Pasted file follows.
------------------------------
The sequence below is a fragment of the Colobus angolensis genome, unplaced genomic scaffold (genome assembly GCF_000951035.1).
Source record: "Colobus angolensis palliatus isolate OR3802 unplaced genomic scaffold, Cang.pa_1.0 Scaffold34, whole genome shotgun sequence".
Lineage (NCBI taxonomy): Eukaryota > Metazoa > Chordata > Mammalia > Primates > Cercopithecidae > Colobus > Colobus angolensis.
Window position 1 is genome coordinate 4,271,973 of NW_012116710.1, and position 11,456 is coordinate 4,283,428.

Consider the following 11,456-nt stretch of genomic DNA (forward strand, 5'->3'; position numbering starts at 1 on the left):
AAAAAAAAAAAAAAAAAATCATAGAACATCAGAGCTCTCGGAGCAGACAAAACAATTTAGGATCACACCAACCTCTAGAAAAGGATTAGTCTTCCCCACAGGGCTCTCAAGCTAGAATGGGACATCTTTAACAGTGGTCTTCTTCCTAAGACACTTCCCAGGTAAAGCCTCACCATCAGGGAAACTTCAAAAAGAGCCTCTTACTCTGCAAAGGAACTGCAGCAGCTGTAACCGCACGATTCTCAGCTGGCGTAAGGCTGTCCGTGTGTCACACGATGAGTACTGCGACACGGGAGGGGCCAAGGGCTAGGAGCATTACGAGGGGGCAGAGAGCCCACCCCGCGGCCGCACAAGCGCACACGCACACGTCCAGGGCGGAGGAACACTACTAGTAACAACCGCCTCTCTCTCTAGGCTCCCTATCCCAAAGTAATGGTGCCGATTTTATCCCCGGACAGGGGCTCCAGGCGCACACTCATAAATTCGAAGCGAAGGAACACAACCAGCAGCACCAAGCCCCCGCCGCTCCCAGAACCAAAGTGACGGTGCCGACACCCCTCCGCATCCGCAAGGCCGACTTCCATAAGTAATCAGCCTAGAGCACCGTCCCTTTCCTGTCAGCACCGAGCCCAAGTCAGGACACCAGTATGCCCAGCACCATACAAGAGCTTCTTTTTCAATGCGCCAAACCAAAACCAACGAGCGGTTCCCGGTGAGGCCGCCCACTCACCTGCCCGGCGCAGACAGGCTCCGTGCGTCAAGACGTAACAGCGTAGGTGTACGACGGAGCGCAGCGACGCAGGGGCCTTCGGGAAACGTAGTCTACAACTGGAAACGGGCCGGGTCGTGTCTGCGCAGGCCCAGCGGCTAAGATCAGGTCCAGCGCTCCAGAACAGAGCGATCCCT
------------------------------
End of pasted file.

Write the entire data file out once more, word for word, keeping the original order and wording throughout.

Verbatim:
The sequence below is a fragment of the Colobus angolensis genome, unplaced genomic scaffold (genome assembly GCF_000951035.1).
Source record: "Colobus angolensis palliatus isolate OR3802 unplaced genomic scaffold, Cang.pa_1.0 Scaffold34, whole genome shotgun sequence".
Lineage (NCBI taxonomy): Eukaryota > Metazoa > Chordata > Mammalia > Primates > Cercopithecidae > Colobus > Colobus angolensis.
Window position 1 is genome coordinate 4,271,973 of NW_012116710.1, and position 11,456 is coordinate 4,283,428.

Consider the following 11,456-nt stretch of genomic DNA (forward strand, 5'->3'; position numbering starts at 1 on the left):
AAAAAAAAAAAAAAAAAATCATAGAACATCAGAGCTCTCGGAGCAGACAAAACAATTTAGGATCACACCAACCTCTAGAAAAGGATTAGTCTTCCCCACAGGGCTCTCAAGCTAGAATGGGACATCTTTAACAGTGGTCTTCTTCCTAAGACACTTCCCAGGTAAAGCCTCACCATCAGGGAAACTTCAAAAAGAGCCTCTTACTCTGCAAAGGAACTGCAGCAGCTGTAACCGCACGATTCTCAGCTGGCGTAAGGCTGTCCGTGTGTCACACGATGAGTACTGCGACACGGGAGGGGCCAAGGGCTAGGAGCATTACGAGGGGGCAGAGAGCCCACCCCGCGGCCGCACAAGCGCACACGCACACGTCCAGGGCGGAGGAACACTACTAGTAACAACCGCCTCTCTCTCTAGGCTCCCTATCCCAAAGTAATGGTGCCGATTTTATCCCCGGACAGGGGCTCCAGGCGCACACTCATAAATTCGAAGCGAAGGAACACAACCAGCAGCACCAAGCCCCCGCCGCTCCCAGAACCAAAGTGACGGTGCCGACACCCCTCCGCATCCGCAAGGCCGACTTCCATAAGTAATCAGCCTAGAGCACCGTCCCTTTCCTGTCAGCACCGAGCCCAAGTCAGGACACCAGTATGCCCAGCACCATACAAGAGCTTCTTTTTCAATGCGCCAAACCAAAACCAACGAGCGGTTCCCGGTGAGGCCGCCCACTCACCTGCCCGGCGCAGACAGGCTCCGTGCGTCAAGACGTAACAGCGTAGGTGTACGACGGAGCGCAGCGACGCAGGGGCCTTCGGGAAACGTAGTCTACAACTGGAAACGGGCCGGGTCGTGTCTGCGCAGGCCCAGCGGCTAAGATCAGGTCCAGCGCTCCAGAACAGAGCGATCCCT